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September 1, 2001
Column #1044

100,000 Mentor Couples in 10,000 Churches

     The American Association of Christian Counselors (AACC) made an extraordinary announcement this week that they will seek to train 100,000 married couples as marriage coaches in 10,000 churches over the next five years.

     ''This is the best news I have heard this year for the marriage-strengthening movement,'' commented Diane Sollee, founder and director of the Coalition for Marriage, Family and Couple Education.

     ''Research shows that the people who can best teach the skills of how to have a good marriage are those who have solid marriages, serving as mentor couples. People get married in churches, so this work is best done in congregations, where there is trust. It is natural to recruit couples who are part of that community.''

     Most marriage preparation today is done by pastors or professional counselors, such as AACC members. Sollee, a former Associate Director of the American Association of Marriage and Family Therapy, thinks that is a mistake:

     ''We don't need to turn marriage into a mental health issue. Marriage is not a disease. It is a language that must be learned. Mentor couples do a better job of teaching because they are not outsiders with a white coat syndrome. For example, a stepfamily couple who has walked the walk, can be more helpful to a couple entering a stepfamily than some professional who may never have been in a stepfamily and may not even be married.''

     AACC President Tim Clinton said his group's 45,000 members were moved by recent George Barna polling data showing that ''divorce in the church is at a par with the society at large. The divorce rate is still at an epidemic proportion. About 40 to 50 percent of people who are getting married this year, will end up getting divorced, and if separations are also counted it is 66 to 67 percent.''

     Therefore AACC is calling not just the church ''but the nation to some type of effort to curb, to reduce the divorce rate. We are demonstrating our commitment by providing resources to help strengthen marriages. We have produced ''Marriage Works,'' 30 one-hour videos by some of the finest people in marriage coaching and marriage mentoring. We have enrolled 5,000 already, with more than 100 from a single church.''

     Most marriages fail due to selfishness. What they need to see modeled for them is selflessness. No one can do a better job teaching selfless love than a couple who has learned that lesson often painfully.

     Consider Kevin and Julie Steuber of Overland Park, Kansas. Both had one failed marriage before marrying each other 15 years ago. Four years later, Julie filed for divorce. Police showed up to escort him out of the house. Why?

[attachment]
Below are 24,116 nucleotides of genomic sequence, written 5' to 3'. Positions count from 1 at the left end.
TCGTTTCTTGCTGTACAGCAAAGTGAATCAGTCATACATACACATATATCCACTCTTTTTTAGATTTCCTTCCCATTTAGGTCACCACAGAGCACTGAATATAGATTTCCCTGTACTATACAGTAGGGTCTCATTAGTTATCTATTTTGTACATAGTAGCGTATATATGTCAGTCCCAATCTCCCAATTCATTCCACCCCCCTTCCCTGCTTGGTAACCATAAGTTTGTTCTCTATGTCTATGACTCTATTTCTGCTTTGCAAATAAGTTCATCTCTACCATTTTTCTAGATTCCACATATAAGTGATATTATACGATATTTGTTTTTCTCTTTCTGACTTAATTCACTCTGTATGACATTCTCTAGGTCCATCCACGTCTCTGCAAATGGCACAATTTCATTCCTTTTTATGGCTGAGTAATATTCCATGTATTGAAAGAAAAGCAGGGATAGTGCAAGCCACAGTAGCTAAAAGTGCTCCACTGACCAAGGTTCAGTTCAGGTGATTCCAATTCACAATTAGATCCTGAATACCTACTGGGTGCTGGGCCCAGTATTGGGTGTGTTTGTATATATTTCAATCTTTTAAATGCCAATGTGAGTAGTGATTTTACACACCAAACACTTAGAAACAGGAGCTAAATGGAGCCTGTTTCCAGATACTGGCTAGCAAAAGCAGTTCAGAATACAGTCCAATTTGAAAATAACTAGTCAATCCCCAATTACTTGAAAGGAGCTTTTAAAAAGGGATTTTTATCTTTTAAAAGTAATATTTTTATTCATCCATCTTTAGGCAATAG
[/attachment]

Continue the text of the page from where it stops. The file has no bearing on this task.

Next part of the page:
''Kevin was very controlling. When I got a job and brought home a paycheck, he said, `It has to be spent on what I say it goes to.' No matter how many times I explained how I felt, he did not understand. We differed on the way we should raise children, in our communication styles and did not agree on anything.''

     Kevin thought he was the ''perfect husband,'' a Christian who was a good provider, working at two jobs, who never chased other women. But he now ruefully acknowledges that ''I never listened to Julie, to hear what she needed. I couldn't understand why she got so emotional.''

     They paid $100 an hour for eight visits to a counselor who agreed that Kevin was doing all he could in the marriage. He told Julie, ''You better shape up and listen to your husband.''

     Pretty hopeless, right? Not at all, because Kevin was taken in by a friend, Dale Hedrick, who, with his wife, showed him videotapes by Gary Smalley, ''Hidden Keys to Loving Relationships'' which explain in an often humorous way, how radically men and women differ.  Dale also went to Julie and showed her the same videos. ''They softened my heart,'' she recalls. ''I learned why he does not understand my feelings. I agreed to allow him to come back to the house. 

     ''He then listed everything we had ever argued about, and said, `When I said this, I really hurt you.' He was right, dead on. Once you break through the communications barrier, how each sex works, we could work things out.''

     Today they lead a ''Marriage Assist Team'' of marriage mentors at Christ Lutheran Church who came alongside a dozen conflicted couples, all of whom saved their marriages. 

     The key, says Kevin, is ''God's plan for marriage. If you think of God first, your spouse second, and yourself last your priorities are straight. Selfishness is a huge problem.'' 

     He knows from experience and can teach it.

Copyright 2001 Michael J. McManus.

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